The Town I Loved So Well
1. noun: a seller of ballads, esp on broadsheets.
2. Noun: a writer of mediocre poetry.
When I first began singing in clubs and Irish Pubs in the early 1980's, the scars of the sectarian fighting in Ireland were still fresh in the minds and hearts of the many Irish who were flooding into America. This beautiful literary ballad seems to remind and relieve. This is a great song about the importance of place
History & Synopsis
Phil Coulter speaking:
“I have been very fortunate in my career. I have had hits over more than thirty-five years: rock, popular, Celtic; as an arranger, a producer, a composer and a performer. But, when it’s all over with, this is what I would like to be remembered for.” Before the first bars of music fill the theatre, the audience erupts into applause.
At most concerts the encore is a sweet conclusion; with Phil Coulter it is an anticipated highlight. For his fans it is an anthem: for Coulter, an autobiography and a prayer, THE TOWN I LOVE SO WELL is his signature and his benediction.
In my memory I will always see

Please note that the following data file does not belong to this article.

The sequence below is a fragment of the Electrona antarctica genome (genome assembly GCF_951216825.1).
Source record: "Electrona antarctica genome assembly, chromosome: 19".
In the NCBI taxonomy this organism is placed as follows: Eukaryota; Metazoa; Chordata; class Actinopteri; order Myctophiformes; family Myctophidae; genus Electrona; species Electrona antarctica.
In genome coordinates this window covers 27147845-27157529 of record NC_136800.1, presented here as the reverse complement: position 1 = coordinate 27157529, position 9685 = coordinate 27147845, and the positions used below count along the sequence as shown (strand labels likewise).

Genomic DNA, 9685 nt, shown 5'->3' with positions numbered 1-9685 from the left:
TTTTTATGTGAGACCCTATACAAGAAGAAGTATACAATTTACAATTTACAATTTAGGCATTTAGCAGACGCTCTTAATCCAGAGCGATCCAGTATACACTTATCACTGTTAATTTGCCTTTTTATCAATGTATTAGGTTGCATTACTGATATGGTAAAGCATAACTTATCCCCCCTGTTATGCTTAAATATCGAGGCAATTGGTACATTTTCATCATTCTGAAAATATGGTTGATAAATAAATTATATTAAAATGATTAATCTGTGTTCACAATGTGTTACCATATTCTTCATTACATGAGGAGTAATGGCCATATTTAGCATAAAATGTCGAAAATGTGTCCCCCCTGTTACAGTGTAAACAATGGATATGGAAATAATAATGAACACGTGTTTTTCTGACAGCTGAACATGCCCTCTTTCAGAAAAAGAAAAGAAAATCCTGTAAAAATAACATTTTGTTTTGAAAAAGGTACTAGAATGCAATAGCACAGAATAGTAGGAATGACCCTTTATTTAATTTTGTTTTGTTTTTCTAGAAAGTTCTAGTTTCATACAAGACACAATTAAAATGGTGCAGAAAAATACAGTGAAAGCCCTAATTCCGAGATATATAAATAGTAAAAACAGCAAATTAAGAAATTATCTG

The town that I have loved so well.
Where our school played ball by the gas yard wall
And we laughed through the smoke and the smell.
Going home in the rain, running up the Dark Lane,
Past the Jail and down behind the Fountain.
Those were happy days, in so many, many ways,
In the town I loved so well.
Internationally revered, Phil Coulter’s music reached from the Irish Pub to the opera stage. As an arranger and a composer, his music has been performed by such diverse talents as Elvis Presley and the Irish Tenors.
As a producer, he has helped to guide the careers of The Bay City Rollers and Sinead O’Connor. As a performer he has ecome an icon in Ireland and a guiding force behind the Celtic music revival.
Coulter’s music tells the story of his life. A story that began and will
someday end, in the town that is the model for what the Irish refer to as “the troubles.” A town whose very name became a political statement: For the Protestant British it was Londonderry, for the Catholic Irish, it was simply Derry.